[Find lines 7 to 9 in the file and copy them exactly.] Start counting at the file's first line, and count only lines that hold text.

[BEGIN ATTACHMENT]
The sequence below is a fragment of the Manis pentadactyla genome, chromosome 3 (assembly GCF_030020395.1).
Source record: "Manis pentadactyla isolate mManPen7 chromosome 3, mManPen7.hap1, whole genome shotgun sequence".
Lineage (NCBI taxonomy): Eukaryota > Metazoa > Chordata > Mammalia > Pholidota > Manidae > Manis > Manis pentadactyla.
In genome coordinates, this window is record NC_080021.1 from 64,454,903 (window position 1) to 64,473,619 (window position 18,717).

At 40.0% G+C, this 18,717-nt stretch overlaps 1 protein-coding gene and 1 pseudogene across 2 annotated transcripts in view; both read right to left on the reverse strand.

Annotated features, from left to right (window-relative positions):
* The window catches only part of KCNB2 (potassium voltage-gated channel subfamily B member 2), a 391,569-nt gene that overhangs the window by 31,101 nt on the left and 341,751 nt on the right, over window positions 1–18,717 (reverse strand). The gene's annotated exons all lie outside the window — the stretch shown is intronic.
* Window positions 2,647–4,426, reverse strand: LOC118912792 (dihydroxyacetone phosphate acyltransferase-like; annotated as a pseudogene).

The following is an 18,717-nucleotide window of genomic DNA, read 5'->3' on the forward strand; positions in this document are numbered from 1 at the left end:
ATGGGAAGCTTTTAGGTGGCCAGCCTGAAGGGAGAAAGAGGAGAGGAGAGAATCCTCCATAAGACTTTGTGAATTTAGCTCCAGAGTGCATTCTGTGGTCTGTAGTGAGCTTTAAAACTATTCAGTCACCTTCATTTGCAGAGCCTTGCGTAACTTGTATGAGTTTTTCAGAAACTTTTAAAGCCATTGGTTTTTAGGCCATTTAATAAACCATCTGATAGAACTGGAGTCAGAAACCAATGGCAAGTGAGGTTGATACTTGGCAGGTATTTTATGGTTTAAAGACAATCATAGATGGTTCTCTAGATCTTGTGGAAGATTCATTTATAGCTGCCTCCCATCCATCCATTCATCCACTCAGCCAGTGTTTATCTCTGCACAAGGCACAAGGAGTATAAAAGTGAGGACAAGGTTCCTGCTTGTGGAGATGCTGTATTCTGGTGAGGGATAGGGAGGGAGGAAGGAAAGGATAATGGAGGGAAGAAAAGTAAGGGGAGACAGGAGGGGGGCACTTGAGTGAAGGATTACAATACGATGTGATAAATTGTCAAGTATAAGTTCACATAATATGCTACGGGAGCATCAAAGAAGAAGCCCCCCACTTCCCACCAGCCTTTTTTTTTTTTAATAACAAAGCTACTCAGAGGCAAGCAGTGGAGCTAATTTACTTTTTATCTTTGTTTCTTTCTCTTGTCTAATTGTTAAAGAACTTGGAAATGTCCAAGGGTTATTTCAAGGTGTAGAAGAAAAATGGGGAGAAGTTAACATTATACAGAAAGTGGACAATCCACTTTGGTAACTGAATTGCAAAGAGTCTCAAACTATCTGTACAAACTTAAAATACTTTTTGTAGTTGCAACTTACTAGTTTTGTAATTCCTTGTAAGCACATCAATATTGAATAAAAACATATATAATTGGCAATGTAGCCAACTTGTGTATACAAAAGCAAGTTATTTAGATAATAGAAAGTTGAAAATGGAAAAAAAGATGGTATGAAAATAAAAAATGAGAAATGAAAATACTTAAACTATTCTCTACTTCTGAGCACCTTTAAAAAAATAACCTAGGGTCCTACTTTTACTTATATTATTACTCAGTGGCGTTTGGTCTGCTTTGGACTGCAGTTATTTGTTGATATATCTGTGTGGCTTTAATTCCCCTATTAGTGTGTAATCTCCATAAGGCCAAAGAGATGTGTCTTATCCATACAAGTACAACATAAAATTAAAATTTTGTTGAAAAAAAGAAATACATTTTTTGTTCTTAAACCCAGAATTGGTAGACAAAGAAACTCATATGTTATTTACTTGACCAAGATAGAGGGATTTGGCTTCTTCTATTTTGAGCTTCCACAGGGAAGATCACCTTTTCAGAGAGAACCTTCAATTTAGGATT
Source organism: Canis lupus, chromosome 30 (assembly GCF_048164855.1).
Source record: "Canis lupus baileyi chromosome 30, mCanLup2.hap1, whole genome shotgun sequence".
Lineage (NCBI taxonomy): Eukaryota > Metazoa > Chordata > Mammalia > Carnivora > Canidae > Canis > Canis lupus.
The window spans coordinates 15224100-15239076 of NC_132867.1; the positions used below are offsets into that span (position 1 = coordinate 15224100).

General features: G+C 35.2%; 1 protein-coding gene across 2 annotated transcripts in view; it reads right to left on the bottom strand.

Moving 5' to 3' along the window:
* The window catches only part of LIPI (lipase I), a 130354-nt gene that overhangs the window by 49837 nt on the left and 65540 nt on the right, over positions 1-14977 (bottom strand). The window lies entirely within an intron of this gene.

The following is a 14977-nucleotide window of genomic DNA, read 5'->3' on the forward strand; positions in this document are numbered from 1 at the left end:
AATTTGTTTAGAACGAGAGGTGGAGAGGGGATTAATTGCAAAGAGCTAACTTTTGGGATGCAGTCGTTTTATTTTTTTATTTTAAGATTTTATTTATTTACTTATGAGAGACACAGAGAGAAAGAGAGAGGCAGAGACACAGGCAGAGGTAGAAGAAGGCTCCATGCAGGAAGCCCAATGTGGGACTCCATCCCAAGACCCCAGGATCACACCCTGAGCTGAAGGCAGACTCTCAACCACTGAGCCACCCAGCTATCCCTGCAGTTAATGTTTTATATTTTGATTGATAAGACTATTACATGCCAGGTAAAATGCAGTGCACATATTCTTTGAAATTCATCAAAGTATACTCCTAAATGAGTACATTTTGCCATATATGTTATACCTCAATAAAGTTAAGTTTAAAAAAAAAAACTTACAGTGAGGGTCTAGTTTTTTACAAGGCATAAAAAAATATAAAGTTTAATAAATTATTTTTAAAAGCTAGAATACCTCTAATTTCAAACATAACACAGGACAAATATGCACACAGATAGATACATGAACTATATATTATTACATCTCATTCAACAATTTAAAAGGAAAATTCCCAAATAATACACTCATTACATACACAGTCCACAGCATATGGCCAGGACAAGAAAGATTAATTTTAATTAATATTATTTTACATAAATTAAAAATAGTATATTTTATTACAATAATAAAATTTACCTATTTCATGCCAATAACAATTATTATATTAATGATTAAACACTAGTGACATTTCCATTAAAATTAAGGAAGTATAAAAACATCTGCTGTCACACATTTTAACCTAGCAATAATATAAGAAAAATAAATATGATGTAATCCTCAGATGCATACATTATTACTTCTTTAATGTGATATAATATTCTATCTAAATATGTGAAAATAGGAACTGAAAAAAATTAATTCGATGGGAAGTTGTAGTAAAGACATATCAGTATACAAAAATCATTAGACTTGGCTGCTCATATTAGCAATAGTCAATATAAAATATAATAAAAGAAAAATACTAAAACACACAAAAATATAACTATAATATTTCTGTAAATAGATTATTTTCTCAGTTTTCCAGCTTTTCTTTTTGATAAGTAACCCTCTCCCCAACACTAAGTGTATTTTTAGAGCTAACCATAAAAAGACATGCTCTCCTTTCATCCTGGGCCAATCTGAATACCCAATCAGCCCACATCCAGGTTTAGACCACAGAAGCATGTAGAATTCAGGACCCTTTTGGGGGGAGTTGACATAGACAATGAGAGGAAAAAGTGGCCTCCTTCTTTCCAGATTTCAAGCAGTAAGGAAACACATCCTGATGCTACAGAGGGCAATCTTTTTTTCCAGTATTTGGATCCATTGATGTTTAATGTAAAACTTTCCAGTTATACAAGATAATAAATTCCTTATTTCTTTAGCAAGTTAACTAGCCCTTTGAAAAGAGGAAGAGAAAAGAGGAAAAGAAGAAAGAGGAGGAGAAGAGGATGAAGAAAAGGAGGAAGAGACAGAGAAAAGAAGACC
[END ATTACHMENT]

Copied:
* The window catches only part of KCNB2 (potassium voltage-gated channel subfamily B member 2), a 391,569-nt gene that overhangs the window by 31,101 nt on the left and 341,751 nt on the right, over window positions 1–18,717 (reverse strand). The gene's annotated exons all lie outside the window — the stretch shown is intronic.
* Window positions 2,647–4,426, reverse strand: LOC118912792 (dihydroxyacetone phosphate acyltransferase-like; annotated as a pseudogene).

The following is an 18,717-nucleotide window of genomic DNA, read 5'->3' on the forward strand; positions in this document are numbered from 1 at the left end: